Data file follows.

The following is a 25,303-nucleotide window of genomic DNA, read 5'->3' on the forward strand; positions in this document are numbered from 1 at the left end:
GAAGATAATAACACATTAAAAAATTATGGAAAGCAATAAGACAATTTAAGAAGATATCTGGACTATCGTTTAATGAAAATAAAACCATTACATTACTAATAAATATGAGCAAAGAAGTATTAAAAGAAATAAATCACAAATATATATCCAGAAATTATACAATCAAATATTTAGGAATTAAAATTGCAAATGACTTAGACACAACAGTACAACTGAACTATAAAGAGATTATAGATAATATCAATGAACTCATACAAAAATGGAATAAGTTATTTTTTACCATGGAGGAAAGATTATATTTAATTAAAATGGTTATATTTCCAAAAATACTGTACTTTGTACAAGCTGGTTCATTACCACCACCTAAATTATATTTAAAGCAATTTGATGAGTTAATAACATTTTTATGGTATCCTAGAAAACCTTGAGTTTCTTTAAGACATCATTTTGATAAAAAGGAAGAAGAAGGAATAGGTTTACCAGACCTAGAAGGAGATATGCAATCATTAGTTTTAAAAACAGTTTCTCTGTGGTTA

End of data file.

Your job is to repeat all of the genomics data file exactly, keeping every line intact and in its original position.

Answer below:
The following is a 25,303-nucleotide window of genomic DNA, read 5'->3' on the forward strand; positions in this document are numbered from 1 at the left end:
GAAGATAATAACACATTAAAAAATTATGGAAAGCAATAAGACAATTTAAGAAGATATCTGGACTATCGTTTAATGAAAATAAAACCATTACATTACTAATAAATATGAGCAAAGAAGTATTAAAAGAAATAAATCACAAATATATATCCAGAAATTATACAATCAAATATTTAGGAATTAAAATTGCAAATGACTTAGACACAACAGTACAACTGAACTATAAAGAGATTATAGATAATATCAATGAACTCATACAAAAATGGAATAAGTTATTTTTTACCATGGAGGAAAGATTATATTTAATTAAAATGGTTATATTTCCAAAAATACTGTACTTTGTACAAGCTGGTTCATTACCACCACCTAAATTATATTTAAAGCAATTTGATGAGTTAATAACATTTTTATGGTATCCTAGAAAACCTTGAGTTTCTTTAAGACATCATTTTGATAAAAAGGAAGAAGAAGGAATAGGTTTACCAGACCTAGAAGGAGATATGCAATCATTAGTTTTAAAAACAGTTTCTCTGTGGTTA